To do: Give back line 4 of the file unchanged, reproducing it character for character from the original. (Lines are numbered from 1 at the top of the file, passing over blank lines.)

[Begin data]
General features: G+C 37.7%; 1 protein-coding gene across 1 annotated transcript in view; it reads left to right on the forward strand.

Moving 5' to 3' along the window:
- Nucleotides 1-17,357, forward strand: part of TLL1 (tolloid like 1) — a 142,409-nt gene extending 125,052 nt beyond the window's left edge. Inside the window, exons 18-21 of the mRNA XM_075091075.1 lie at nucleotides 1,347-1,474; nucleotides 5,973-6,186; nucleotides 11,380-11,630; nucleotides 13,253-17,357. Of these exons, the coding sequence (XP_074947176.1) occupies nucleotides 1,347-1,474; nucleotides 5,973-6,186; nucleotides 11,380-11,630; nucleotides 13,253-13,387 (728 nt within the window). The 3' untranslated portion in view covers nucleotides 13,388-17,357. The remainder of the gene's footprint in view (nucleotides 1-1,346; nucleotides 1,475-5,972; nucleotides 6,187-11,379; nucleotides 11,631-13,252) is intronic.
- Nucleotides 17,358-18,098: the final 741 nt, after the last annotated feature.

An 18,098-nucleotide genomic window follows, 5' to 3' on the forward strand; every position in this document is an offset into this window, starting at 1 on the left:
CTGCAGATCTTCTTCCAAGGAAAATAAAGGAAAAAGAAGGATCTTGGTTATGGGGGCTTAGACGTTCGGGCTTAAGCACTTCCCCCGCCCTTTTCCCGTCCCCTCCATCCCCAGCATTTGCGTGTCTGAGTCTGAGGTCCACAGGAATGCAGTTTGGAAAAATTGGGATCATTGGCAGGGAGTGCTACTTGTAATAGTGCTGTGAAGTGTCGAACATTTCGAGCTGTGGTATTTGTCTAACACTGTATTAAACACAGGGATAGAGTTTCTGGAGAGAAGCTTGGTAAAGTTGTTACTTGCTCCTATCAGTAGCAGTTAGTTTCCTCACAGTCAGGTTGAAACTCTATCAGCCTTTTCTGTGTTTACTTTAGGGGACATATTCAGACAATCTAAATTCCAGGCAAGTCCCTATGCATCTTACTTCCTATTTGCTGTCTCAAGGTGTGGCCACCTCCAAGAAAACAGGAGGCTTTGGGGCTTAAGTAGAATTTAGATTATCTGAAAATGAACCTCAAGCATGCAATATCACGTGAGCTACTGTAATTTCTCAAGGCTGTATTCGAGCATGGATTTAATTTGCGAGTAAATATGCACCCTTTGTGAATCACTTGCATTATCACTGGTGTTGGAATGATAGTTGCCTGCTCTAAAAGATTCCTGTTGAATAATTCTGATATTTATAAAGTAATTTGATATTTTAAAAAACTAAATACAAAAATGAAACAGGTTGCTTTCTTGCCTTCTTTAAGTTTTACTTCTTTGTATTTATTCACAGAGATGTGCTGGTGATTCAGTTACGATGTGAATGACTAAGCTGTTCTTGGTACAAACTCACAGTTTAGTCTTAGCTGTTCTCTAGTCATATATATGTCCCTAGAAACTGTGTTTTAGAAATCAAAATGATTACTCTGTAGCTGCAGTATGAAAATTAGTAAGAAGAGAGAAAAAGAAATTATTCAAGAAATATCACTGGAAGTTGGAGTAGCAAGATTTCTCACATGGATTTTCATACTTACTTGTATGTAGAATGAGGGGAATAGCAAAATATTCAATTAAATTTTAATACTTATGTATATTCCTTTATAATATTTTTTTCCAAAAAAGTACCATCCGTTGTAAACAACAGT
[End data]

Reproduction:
- Nucleotides 17,358-18,098: the final 741 nt, after the last annotated feature.